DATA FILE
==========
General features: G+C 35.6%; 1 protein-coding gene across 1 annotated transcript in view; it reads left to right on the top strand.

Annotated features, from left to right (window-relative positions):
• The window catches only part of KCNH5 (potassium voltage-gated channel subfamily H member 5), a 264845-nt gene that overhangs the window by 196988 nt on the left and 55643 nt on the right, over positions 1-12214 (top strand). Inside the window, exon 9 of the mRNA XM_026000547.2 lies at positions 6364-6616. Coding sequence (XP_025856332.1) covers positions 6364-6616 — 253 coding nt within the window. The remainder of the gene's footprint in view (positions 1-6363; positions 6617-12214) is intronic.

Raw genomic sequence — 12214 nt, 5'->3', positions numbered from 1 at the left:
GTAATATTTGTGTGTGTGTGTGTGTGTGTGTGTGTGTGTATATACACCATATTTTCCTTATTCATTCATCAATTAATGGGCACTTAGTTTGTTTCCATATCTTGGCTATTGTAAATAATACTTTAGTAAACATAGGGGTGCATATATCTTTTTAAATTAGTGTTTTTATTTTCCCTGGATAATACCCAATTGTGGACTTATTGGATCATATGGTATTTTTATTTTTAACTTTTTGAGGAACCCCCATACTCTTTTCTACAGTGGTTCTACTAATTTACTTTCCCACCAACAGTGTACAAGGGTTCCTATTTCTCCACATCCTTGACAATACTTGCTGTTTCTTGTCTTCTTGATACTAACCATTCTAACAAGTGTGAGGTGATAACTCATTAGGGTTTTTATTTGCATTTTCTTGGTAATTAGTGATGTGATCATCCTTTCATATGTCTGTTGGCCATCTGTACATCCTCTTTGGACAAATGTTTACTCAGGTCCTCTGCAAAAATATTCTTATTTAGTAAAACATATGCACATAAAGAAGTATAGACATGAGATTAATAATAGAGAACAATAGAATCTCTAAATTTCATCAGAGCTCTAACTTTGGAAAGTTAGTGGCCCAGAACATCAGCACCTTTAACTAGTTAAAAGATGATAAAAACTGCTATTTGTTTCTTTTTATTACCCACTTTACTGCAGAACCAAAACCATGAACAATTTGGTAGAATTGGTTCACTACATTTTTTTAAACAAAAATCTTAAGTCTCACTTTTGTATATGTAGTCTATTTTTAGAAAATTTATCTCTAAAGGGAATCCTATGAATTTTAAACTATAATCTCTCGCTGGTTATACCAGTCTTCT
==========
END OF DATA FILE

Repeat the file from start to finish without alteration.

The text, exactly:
General features: G+C 35.6%; 1 protein-coding gene across 1 annotated transcript in view; it reads left to right on the top strand.

Annotated features, from left to right (window-relative positions):
• The window catches only part of KCNH5 (potassium voltage-gated channel subfamily H member 5), a 264845-nt gene that overhangs the window by 196988 nt on the left and 55643 nt on the right, over positions 1-12214 (top strand). Inside the window, exon 9 of the mRNA XM_026000547.2 lies at positions 6364-6616. Coding sequence (XP_025856332.1) covers positions 6364-6616 — 253 coding nt within the window. The remainder of the gene's footprint in view (positions 1-6363; positions 6617-12214) is intronic.

Raw genomic sequence — 12214 nt, 5'->3', positions numbered from 1 at the left:
GTAATATTTGTGTGTGTGTGTGTGTGTGTGTGTGTGTGTATATACACCATATTTTCCTTATTCATTCATCAATTAATGGGCACTTAGTTTGTTTCCATATCTTGGCTATTGTAAATAATACTTTAGTAAACATAGGGGTGCATATATCTTTTTAAATTAGTGTTTTTATTTTCCCTGGATAATACCCAATTGTGGACTTATTGGATCATATGGTATTTTTATTTTTAACTTTTTGAGGAACCCCCATACTCTTTTCTACAGTGGTTCTACTAATTTACTTTCCCACCAACAGTGTACAAGGGTTCCTATTTCTCCACATCCTTGACAATACTTGCTGTTTCTTGTCTTCTTGATACTAACCATTCTAACAAGTGTGAGGTGATAACTCATTAGGGTTTTTATTTGCATTTTCTTGGTAATTAGTGATGTGATCATCCTTTCATATGTCTGTTGGCCATCTGTACATCCTCTTTGGACAAATGTTTACTCAGGTCCTCTGCAAAAATATTCTTATTTAGTAAAACATATGCACATAAAGAAGTATAGACATGAGATTAATAATAGAGAACAATAGAATCTCTAAATTTCATCAGAGCTCTAACTTTGGAAAGTTAGTGGCCCAGAACATCAGCACCTTTAACTAGTTAAAAGATGATAAAAACTGCTATTTGTTTCTTTTTATTACCCACTTTACTGCAGAACCAAAACCATGAACAATTTGGTAGAATTGGTTCACTACATTTTTTTAAACAAAAATCTTAAGTCTCACTTTTGTATATGTAGTCTATTTTTAGAAAATTTATCTCTAAAGGGAATCCTATGAATTTTAAACTATAATCTCTCGCTGGTTATACCAGTCTTCT